In 1980, Americans spent 63 percent of national income (gross domestic product) on consumer goods and services. For the past five years, consumer spending equaled 70 percent of GDP.
In 2007, household debt (including mortgages) totaled $14.4 trillion, or 139 percent of personal disposable income. As recently as 2000, those figures were $7.4 trillion and 103 percent of income.
He cites a host of reasons for the perceived end of this disturbing consumption period, including the bursting of the stock and real estate bubbles, a population that is aging out of their spending years, and a tightening of credit.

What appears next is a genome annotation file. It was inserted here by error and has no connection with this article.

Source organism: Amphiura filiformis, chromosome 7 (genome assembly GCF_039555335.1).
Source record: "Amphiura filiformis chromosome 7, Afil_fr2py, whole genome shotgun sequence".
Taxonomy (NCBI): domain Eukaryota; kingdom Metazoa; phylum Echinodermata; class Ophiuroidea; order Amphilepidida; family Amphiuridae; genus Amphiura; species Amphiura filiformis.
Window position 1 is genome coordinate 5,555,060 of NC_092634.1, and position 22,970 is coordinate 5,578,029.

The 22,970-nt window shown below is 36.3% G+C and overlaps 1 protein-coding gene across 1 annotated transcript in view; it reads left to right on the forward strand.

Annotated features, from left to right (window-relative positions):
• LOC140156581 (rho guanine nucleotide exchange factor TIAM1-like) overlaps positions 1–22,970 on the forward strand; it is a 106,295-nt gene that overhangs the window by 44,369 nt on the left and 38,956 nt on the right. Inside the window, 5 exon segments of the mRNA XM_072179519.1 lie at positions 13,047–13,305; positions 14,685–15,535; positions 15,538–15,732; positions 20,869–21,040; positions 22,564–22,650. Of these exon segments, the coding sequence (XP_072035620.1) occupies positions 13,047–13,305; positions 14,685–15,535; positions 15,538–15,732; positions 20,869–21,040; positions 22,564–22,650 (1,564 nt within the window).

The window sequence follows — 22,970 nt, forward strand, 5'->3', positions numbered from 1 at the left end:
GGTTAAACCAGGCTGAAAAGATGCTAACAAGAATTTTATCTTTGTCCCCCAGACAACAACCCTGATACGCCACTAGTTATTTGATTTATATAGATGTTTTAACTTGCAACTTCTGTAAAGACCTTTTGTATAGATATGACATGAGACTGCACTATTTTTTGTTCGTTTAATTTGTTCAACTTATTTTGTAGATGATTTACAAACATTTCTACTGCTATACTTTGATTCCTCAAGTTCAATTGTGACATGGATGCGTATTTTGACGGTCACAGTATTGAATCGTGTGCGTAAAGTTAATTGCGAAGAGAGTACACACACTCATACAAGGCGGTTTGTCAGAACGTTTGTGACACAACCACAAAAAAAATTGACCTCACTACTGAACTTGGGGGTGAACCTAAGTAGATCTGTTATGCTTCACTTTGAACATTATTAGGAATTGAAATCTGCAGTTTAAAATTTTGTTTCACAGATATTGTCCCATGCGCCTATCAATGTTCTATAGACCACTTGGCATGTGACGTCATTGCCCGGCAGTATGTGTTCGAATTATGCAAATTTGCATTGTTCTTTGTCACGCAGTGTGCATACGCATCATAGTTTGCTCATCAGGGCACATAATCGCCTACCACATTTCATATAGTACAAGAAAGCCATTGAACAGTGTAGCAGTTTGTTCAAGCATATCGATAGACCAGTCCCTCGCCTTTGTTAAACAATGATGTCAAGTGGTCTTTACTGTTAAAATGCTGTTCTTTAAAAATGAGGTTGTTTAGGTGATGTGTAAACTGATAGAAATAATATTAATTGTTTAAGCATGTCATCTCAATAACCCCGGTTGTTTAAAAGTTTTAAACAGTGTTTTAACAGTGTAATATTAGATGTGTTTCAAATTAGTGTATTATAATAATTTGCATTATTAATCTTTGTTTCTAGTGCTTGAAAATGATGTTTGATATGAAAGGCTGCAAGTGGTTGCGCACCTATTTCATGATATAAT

Samuelson predicts that the end of the "debt-driven consumption boom" will be an extended period of lackluster growth and job creation. I am not an economist, but I say, good riddance to the debt-driven consumption boom. The measure of our success as individuals and as a country has to be more than how much stuff we have and how far we can leverage ourselves to have it. Instead of replacing this consumption boom with nothing, let's replace it with growing more localized, regional economies. If we succeed, there will be more local jobs, not less. We might not get stuff as cheaply, since Americans expect (and all people deserve) higher pay than workers in China, where most of our goods are currently made; but perhaps our growth as a nation will be of a different order: growth in self-reliance, growth in community, and growth in sustainability.